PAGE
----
Conditions suitable to support complex life may have developed in Earth’s oceans — and then faded — more than a billion years before life truly took hold, a new University of Washington-led study has found.
The findings, based on using the element selenium as a tool to measure oxygen in the distant past, may also benefit the search for signs of life beyond Earth.
This is a 1.9-billion-year-old stromatolite — or mound made by microbes that lived in shallow water — called the Gunflint Formation in northern Minnesota. The environment of the oxygen “overshoot” described in research by Michael Kipp,
Eva Stüeken and Roger Buick may have included this sort of oxygen-rich setting that is suitable for complex life.
Kipp’s UW coauthors are former Earth and space sciences postdoctoral researcher Eva Stüeken — now a faculty member at the University of St. Andrews in Scotland — and professor Roger Buick, who is also a faculty member with the UW Astrobiology Program. Their other coauthor is Andrey Bekker of the University of California, Riverside, whose original hypothesis this work helps confirm, the researchers said.
“There is fossil evidence of complex cells that go back maybe 1 ¾ billion years,” said Buick. “But the oldest fossil is not necessarily the oldest one that ever lived – because the chances of getting preserved as a fossil are pretty low.
“This research shows that there was enough oxygen in the environment to have allowed complex cells to have evolved, and to have become ecologically important, before there was fossil evidence.” He added, “That doesn’t mean that they did — but they could have.”
Kipp and Stüeken learned this by analyzing selenium traces in pieces of sedimentary shale from the particular time periods using mass spectrometry in the UW Isotope Geochemistry Lab, to discover if selenium had been changed by the presence of oxygen, or oxidized. Oxidized selenium compounds can then get reduced, causing a shift in the isotopic ratios which gets recorded in the rocks. The abundance of selenium also increases in the rocks when lots of oxygen is present.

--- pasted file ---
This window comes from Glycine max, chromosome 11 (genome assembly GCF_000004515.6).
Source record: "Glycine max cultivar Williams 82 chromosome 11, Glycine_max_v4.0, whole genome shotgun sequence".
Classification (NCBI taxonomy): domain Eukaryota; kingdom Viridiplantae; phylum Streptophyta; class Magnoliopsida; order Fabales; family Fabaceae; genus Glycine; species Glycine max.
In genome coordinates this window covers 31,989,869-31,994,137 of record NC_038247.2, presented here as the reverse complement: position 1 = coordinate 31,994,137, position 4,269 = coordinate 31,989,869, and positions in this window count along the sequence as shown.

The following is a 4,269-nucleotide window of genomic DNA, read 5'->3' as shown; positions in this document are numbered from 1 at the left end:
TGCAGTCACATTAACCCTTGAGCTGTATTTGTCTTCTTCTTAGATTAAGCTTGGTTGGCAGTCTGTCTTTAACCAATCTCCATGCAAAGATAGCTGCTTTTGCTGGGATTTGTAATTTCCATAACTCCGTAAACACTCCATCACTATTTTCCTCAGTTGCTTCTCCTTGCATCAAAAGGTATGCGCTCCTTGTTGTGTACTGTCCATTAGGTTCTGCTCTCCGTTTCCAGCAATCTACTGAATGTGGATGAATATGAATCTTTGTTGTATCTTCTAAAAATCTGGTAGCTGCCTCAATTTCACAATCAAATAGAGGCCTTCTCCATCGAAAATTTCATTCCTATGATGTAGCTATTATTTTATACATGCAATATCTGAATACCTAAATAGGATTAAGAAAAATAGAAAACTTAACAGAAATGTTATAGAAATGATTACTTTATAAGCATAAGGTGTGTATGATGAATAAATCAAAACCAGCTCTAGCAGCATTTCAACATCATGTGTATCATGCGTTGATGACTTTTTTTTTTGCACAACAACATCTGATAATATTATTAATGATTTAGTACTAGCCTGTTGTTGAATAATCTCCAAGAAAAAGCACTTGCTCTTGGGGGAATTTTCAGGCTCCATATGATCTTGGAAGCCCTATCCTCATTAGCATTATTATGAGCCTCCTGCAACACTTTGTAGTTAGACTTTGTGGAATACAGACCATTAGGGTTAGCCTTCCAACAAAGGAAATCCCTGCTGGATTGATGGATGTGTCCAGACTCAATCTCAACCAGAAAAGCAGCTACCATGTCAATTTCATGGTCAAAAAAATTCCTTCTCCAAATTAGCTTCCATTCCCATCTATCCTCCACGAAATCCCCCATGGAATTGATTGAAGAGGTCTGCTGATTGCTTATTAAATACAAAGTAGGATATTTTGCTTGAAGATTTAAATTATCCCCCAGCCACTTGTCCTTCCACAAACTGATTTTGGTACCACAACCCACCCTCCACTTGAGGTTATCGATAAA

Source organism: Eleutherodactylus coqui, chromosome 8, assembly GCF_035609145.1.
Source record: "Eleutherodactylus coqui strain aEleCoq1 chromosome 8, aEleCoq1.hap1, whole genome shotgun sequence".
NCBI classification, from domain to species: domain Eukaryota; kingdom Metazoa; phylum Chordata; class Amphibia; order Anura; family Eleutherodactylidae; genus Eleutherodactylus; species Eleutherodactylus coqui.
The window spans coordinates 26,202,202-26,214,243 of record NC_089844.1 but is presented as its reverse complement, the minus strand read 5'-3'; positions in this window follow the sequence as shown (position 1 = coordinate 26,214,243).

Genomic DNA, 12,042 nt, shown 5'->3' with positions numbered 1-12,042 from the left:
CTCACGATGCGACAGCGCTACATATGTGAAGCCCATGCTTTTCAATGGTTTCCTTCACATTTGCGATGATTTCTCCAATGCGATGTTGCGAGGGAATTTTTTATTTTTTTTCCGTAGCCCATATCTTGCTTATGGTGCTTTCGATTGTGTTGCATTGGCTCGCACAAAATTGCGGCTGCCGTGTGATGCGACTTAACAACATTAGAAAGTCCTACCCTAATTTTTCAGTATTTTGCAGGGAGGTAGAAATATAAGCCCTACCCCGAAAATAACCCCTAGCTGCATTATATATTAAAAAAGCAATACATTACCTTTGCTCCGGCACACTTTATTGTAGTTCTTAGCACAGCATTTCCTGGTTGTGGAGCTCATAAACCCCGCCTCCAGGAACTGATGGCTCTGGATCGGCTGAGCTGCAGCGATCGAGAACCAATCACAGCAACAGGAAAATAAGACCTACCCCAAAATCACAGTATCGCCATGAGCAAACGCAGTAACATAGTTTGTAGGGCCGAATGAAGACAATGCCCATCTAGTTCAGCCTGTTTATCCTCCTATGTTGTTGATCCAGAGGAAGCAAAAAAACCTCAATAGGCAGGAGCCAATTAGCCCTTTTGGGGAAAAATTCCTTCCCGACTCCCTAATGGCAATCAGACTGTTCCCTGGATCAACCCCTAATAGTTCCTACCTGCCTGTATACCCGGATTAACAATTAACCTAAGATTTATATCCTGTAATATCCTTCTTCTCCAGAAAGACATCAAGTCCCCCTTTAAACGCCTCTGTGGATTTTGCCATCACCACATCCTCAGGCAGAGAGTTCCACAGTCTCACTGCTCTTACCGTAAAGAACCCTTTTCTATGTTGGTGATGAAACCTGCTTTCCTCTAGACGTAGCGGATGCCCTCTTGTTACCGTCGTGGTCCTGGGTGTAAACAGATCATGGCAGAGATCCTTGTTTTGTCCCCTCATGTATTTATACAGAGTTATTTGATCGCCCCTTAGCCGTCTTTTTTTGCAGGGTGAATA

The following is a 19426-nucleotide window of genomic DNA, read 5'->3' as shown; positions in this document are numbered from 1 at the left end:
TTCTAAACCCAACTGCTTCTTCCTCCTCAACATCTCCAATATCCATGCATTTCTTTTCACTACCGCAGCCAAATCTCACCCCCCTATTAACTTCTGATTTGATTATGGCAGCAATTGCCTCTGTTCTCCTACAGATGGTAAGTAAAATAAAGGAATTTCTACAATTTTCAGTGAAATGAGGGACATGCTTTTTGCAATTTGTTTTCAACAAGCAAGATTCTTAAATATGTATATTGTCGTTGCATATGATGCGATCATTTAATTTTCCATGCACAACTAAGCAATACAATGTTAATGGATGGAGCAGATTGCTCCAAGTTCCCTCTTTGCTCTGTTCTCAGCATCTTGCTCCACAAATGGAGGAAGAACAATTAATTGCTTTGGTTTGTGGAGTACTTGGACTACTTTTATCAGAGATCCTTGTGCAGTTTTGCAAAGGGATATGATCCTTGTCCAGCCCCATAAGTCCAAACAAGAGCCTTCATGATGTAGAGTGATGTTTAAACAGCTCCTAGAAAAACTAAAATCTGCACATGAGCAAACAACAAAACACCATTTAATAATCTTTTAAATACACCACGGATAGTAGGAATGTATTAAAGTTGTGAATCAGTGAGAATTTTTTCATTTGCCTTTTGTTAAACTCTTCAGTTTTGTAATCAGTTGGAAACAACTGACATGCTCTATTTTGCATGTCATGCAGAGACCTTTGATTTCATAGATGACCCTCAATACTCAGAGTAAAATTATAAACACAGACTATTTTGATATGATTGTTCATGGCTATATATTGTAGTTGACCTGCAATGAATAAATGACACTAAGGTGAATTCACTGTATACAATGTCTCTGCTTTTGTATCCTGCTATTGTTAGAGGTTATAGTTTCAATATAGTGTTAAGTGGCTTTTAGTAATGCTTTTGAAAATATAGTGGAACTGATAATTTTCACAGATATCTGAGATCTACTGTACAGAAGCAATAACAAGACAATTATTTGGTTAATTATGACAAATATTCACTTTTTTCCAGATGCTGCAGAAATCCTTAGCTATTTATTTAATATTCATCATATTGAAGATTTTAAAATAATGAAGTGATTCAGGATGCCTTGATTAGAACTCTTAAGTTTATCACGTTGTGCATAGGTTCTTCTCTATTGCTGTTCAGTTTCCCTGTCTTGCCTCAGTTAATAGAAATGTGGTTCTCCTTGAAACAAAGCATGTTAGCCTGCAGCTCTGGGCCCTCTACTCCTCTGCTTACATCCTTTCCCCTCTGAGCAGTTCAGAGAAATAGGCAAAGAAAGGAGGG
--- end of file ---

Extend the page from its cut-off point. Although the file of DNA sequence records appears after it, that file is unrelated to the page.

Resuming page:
Buick said it was previously thought that oxygen on Earth had a history of “none, then some, then a lot. But what it looks like now is, there was a period of a quarter of a billion years or so where oxygen came quite high, and then sunk back down again.”
The oxygen’s persistence over a long stretch of time is an important factor, Kipp stressed: “Whereas before and after maybe there were transient environments that could have occasionally supported these organisms, to get them to evolve and be a substantial part of the ecosystem, you need oxygen to persist for a long time.”
What caused oxygen levels to soar this way only to crash just as dramatically?
“That’s the million-dollar question,” Stüeken said. “It’s unknown why it happened, and why it ended.”
“It is an unprecedented time in Earth’s history,” Buick said. “If you look at the selenium isotope record through time, it’s a unique interval. If you look before and after, everything’s different.”
The use of selenium — named after the Greek word for moon — as an effective tool to probe oxygen levels in deep time could also be helpful in the search for oxygen — and so perhaps life — beyond Earth, the researchers said.
Future generations of space-based telescopes, they note, will give astronomers information about the atmospheric composition of distant planets. Some of these could be approximately Earth-sized and potentially have appreciable atmospheric oxygen.
“The recognition of an interval in Earth’s distant past that may have had near-modern oxygen levels, but far different biological inhabitants, could mean that the remote detection of an oxygen-rich world is not necessarily proof of a complex biosphere,” Kipp said.
Buick concluded, “This is a new way of measuring oxygen in a planet’s historical past, to see whether complex life could have evolved there and persisted long enough to evolve into intelligent beings.”
The research was funded by grants from the National Science Foundation, NASA and the NASA Astrobiology Institute and Canada’s Natural Sciences and Engineering Research Council.
University of Washington
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